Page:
Race for 5G commercialisation relies on big and small players
The UK government has recently permitted the use of Huawei technology in the nation’s mobile networks (albeit, the radio access network or “non-core”). Without getting caught up in a debate about security, we should focus on what this signifies to the industry; that the UK is serious about 5G, and does not want to limit its options of technology suppliers in the race for 5G commercialisation.
The UK has maintained its focus on 5G development for a number of years. In 2015, the 5G Innovation Centre (5GIC), which has received considerable government funding, was opened at the University of Surrey. Since then it has supported pioneering research into the benefits of, and the obstacles preventing, the adoption of 5G technology. Supported by consultants, such as our very own Dr Li-Ke Huang and major telcos such as EE, Vodafone and Samsung, 5GIC epitomises the UK’s commitment to 5G.
However, the government’s investment in 5G doesn’t stop there. In March 2018, it announced the winners of a 5G test bed and trials competition, which saw a number of other enterprises, universities and authorities receive grants of between £2 million and £5 million to test 5G applications. In November, almost £7 billion was earmarked by the government to make 5G and fibre roll-out a reality over the next 10 to 15 years. It’s also worth noting that the UK was quick off the mark to auction 5G spectrum, a process which started in March last year.
The UK has clearly demonstrated its continued dedication to becoming a 5G leader. However, last week’s news regarding Huawei was a big wake-up call to technology firms, highlighting the importance of demonstrating their security credentials in order to play a role in the nation’s new next generation networks. Ericsson, Nokia, Huawei, Samsung and ZTE are among the major network equipment manufacturers (NEMs) that will be considered for 5G networks. However, it is very common for the NEMs to white label technology from other technology vendors. The objective for these vendors is to prove to both the NEMs and the mobile operators that their technology can make a difference; and do so quickly, in line with the UK government’s ambitious plans.
Telcos warm to multi-vendor technology
Mobile operators are increasingly open to using network hardware and software from multiple technology providers within their networks – giving them a selection of best in-class solutions. Open initiatives such as openRAN (oRAN) and Telecom Infra Project (TIP) are providing operators with blueprints for the implementation of multi-vendor technology across the network. This approach can lead to improved flexibility, scalability and cost saving for operators, and new opportunities for vendors, big and small.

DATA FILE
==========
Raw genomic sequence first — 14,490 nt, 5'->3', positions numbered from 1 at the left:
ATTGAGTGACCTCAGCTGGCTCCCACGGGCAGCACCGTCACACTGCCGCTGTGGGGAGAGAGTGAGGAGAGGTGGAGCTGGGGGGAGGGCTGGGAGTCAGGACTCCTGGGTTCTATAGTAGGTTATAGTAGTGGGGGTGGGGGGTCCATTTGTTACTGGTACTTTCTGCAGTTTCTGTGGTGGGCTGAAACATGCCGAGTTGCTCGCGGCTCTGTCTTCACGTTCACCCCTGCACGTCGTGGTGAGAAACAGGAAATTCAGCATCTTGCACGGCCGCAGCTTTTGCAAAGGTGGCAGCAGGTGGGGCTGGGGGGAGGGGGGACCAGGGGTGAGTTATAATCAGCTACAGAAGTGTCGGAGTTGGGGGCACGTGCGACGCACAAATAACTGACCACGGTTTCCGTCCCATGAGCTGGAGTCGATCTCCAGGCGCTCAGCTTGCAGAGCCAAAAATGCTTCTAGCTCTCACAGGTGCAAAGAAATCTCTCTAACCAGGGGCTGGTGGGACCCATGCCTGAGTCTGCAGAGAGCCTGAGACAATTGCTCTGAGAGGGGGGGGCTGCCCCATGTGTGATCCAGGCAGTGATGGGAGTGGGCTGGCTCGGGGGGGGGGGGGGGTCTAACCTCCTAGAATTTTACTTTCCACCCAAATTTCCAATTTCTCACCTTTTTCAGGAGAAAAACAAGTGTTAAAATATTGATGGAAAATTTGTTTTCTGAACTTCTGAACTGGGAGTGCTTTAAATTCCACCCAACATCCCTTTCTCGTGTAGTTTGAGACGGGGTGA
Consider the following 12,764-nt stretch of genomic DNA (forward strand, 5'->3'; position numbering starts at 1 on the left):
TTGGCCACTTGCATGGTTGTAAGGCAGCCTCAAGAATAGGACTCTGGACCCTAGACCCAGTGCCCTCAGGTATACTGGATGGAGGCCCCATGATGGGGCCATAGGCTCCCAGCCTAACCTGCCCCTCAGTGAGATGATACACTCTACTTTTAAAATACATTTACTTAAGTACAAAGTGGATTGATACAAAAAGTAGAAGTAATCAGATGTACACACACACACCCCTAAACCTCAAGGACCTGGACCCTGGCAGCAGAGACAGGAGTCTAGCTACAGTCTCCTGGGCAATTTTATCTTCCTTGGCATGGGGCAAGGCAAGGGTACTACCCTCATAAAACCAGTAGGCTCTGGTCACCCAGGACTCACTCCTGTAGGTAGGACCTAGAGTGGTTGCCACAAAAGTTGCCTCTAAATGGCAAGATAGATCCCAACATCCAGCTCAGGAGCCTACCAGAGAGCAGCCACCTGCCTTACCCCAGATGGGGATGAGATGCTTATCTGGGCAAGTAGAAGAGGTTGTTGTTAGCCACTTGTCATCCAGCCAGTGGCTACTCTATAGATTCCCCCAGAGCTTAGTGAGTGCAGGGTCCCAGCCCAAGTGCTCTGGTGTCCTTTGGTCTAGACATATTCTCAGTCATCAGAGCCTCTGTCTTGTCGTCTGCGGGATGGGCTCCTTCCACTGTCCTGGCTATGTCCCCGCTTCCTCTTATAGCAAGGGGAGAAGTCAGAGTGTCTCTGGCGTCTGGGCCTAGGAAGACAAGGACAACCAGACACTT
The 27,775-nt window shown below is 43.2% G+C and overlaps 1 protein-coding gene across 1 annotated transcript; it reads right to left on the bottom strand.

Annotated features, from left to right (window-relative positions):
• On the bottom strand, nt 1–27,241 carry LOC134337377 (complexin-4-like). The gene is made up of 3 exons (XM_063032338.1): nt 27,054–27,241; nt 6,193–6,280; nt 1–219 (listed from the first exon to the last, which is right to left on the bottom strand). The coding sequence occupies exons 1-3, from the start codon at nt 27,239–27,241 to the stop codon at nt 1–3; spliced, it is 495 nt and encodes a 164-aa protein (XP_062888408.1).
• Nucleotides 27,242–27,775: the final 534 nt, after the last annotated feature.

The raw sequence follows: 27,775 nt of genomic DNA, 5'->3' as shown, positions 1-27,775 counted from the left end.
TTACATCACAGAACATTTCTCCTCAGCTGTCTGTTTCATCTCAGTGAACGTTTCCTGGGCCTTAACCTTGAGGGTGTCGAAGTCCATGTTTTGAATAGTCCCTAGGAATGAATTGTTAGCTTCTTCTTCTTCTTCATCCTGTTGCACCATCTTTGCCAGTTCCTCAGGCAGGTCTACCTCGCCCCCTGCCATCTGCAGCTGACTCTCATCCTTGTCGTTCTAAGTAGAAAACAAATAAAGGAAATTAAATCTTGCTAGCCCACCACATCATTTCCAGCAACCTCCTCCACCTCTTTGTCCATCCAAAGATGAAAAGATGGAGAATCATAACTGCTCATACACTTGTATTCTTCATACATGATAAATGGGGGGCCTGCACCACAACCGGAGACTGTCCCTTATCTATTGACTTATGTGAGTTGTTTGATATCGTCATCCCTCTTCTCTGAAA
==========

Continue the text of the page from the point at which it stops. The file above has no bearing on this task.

With the first wave of 5G networks focussed on non-standalone technology – i.e. networks that connect to new 5G radios and the LTE core – there is an opportunity for RAN vendors to showcase their credentials in this first wave of 5G deployments. To do this successfully they must test and validate their technology against a range of real-world 5G applications.
A testing time for 5G vendors
5G technology presents a range of new innovations, from the use of active antennas, to MIMO and 3D beamforming, software defined components, and large carrier bandwidths. However, these innovations also bring new challenges when it comes to verifying the performance of the technology.
Massive MIMO, for example, requires the use of large number of antenna elements which will add a huge amount of complexity for performance testing and validating the radio frequency environment. The purpose of Massive MIMO is to help deliver high data throughput to large number of users. To achieve this requires performance testing under realistic conditions, with large number of end user devices attached to the network. New technology, such as Massive MIMO, must not only be tested in silos, but also run against a set of core network test cases within a loaded network environment.
It is now vital that 5G manufacturers test their technology in a lab before bringing it to market to account for any environmental factors that may affect the performance in a live network. If they can prove that the technology has undergone scrutinous validation at scale with a high number of both 4G and 5G carriers, under real-word conditions without QoE degradation, they will be considered favourably by operators, or the NEMs, in their network plans.
With telcos now moving from testing to field trials, technology vendors of all sizes must quickly look to offer future-proof high performance and differentiated propositions. Validating technology against live 5G applications is an important means of proving that it is primed for today’s networks. As a pioneer in test and measurement equipment and dedicated to the development and monetisation of network services, VIAVI is the ideal partner for technology vendors as they look to enter the 5G network market. VIAVI can help these businesses address challenges now – and do so simply, quickly, and cost-effectively – allowing them to demonstrate that they can make a difference in operator networks as they race towards commercialisation. VIAVI has experience in working with operators and with all the major NEMS around the world, it is best placed to validate an operator’s network from end-to-end ensuring the best performance irrespective of the RAN supplier, and core network components vendors. VIAVI can also ensure that legacy 4G services and KPIs are not compromised, especially with new low complexity devices and enhancements such as the wave of Rel-14+ Cat-M and NB-IOT. This becomes vital as 4/4.5 to 5G interactions grow and network complexity increases.